Formation of canonical Hebrew
Bible in 1st-2nd c. AD
Structure of the Hebrew Bible
Torah (Law, a.k.a. Pentateuch, from Gk.
he pentateuchos biblos [book of five
Nevi’im/Nebi’im (Prophets)
Ketuvim/Ketubim (Writings)
Structure of the Hebrew Bible
Torah: Genesis, Exodus, Leviticus, Numbers,
Nevi’im: Joshua, Judges, Samuel (1+2), Kings
(1+2), Isaiah, Jeremiah, Ezekiel, 12 Minor
Prophets (Hosea, Joel, Amos, Obadiah,
Jonah, Micah, Nahum, Habakkuk,
Zephaniah, Haggai, Zechariah, Malachi)
Ketuvim: Psalms, Proverbs, Job, Scrolls
(Song of Songs, Ruth, Lamentations,
Ecclesiastes, Esther), Daniel, Ezra,
Nehemiah, Chronicles (1+2)
Jews in exile in Babylon from 587-39 BC.
Babylonians overthrown by Persians
in 539 BC. Jews restored to Judea
First efforts to collect Jewish scriptures in
period after 539 BC, as now Jews in Judea,
Babylon and Egypt (since 7th c.)
The Books of the Nevi’im (Prophets)
Covering the period leading up to, during and
after the Babylonian exile, but gradually
giving way to interpretation of written
word practiced by rabbis and other
Prophecy regarded as ending with Ezra
(c. 458 BC)
Books of Prophets prob. compiled by 180 BC,
certainly by 132 BC
The Books of the Ketuvim (Writings)
Mid 3rd c. BC Jewish community of Alexandria
produces Septuagint (Greek version of
Hebrew Bible)
Debate over authority of various Writings in
1st or 2nd c. AD in wake of Roman
destruction of Jerusalem in 70 AD, in face
of diaspora, Christianity
Classical Rabbinic Period (1st-11th c. AD)
After 70 AD, rabbis become primary religious
authorities in community
Major works of period:
Topical works: Mishnah, Talmud
“With-Text” Commentaries: Midrash
Compilation of records of oral discussions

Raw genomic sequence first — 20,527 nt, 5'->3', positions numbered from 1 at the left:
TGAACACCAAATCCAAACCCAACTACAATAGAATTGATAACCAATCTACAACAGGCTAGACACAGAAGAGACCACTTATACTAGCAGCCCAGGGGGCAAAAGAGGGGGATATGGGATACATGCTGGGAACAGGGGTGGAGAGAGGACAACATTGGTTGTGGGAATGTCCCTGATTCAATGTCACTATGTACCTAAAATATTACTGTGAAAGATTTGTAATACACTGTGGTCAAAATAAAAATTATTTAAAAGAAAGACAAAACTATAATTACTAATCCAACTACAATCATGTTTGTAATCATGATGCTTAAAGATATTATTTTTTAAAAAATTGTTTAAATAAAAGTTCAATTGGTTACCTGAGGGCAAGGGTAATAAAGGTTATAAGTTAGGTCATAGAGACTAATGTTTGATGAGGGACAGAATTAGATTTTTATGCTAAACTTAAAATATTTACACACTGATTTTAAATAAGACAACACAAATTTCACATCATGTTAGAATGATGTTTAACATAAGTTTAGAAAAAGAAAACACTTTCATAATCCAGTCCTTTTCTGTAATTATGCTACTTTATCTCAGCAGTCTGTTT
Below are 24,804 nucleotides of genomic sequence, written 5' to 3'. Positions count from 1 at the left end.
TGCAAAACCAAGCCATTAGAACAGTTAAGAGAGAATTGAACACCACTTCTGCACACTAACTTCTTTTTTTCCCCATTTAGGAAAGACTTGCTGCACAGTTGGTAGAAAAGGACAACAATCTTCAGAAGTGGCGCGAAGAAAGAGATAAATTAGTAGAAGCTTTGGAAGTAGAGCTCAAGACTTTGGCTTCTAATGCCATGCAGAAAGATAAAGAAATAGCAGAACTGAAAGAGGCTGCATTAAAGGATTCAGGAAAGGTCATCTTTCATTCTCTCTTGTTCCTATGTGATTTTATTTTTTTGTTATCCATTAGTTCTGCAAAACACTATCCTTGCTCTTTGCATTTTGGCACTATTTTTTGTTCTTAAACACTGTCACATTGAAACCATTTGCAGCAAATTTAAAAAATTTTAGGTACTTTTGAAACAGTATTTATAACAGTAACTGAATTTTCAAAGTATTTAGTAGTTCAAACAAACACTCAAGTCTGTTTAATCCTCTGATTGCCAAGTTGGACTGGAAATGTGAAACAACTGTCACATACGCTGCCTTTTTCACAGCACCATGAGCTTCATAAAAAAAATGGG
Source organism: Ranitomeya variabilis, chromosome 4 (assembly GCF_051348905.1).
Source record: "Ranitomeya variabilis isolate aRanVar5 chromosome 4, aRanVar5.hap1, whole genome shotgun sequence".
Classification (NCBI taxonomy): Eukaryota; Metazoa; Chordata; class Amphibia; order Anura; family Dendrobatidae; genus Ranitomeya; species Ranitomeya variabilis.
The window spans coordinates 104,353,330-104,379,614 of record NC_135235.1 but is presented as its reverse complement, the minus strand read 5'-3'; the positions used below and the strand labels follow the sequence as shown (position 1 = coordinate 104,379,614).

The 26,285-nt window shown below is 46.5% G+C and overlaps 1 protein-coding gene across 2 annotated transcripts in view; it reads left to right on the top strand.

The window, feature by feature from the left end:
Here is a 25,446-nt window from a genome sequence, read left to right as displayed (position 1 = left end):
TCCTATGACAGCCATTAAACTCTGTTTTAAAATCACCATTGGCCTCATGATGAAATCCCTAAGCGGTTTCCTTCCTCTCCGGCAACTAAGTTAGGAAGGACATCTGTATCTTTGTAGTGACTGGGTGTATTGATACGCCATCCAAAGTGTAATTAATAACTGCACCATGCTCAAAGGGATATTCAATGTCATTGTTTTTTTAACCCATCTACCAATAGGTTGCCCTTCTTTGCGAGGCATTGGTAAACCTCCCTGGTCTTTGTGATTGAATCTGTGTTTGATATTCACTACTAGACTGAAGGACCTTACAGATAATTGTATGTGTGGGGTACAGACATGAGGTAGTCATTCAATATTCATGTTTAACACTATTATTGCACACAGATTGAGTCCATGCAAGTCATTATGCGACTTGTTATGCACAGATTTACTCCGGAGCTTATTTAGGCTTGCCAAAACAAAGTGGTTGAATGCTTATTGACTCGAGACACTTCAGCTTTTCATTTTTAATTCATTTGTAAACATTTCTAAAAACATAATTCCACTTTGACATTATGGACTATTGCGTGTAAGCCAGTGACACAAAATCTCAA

of various laws
mishnah = “oral instruction”
Believed to have been compiled into final
form by R. Judah ha-Nasi (“the
Patriarch”) c. 200 AD
Talmud Yerushalmi (Jerusalem Talmud,
370 AD)
Talmud Bavli (Babylonian Talmud,
6th c. AD)
Gemara “learning”
Midrash (commentaries)
Best-known is Midrash Rabbah (“Great
Commentary,” covering Torah and
Five Scrolls)
halakhah - legal commentary
aggadah - non-legal commentary: theology,
lore, legends, sayings, prayer and praise
Abraham, progenitor of chosen people
Promised Land/Canaan
Leading Israelites to Holy Land
Saul (r. c. 1020-1000 BC)
David (r. 1000-965 or 961 BC)
Solomon (r. 965 or 961-931 BC)
Israel and Judah
722 BC Conquest of Israel by Assyrians
587 BC Conquest of Judah by Babylonians,
destruction of First Temple
539 BC Restoration of Jews to Holy Land
by Persians
331 BC Alexander the Great conquers
Holy Land
Philo of Alexandria (20 BC-50 AD)
63 BC Romans conquer Holy Land
70 AD Romans destroy Jerusalem and Second
Temple, leading to diaspora
Ashkenazi Jews in France, Germany, Italy
Sephardi Jews in Spain and Middle East
Balancing act between authorities and
Variable treatment and self-separation
18th c. Appearance of Hasidism and opponents
Opening up of European society to Jews
Late 19th c. Development of Zionism
1939-45 World War II, death of six million
Jews in Holocaust
1948 Foundation of state of Israel
1967 Six-Day War in Middle East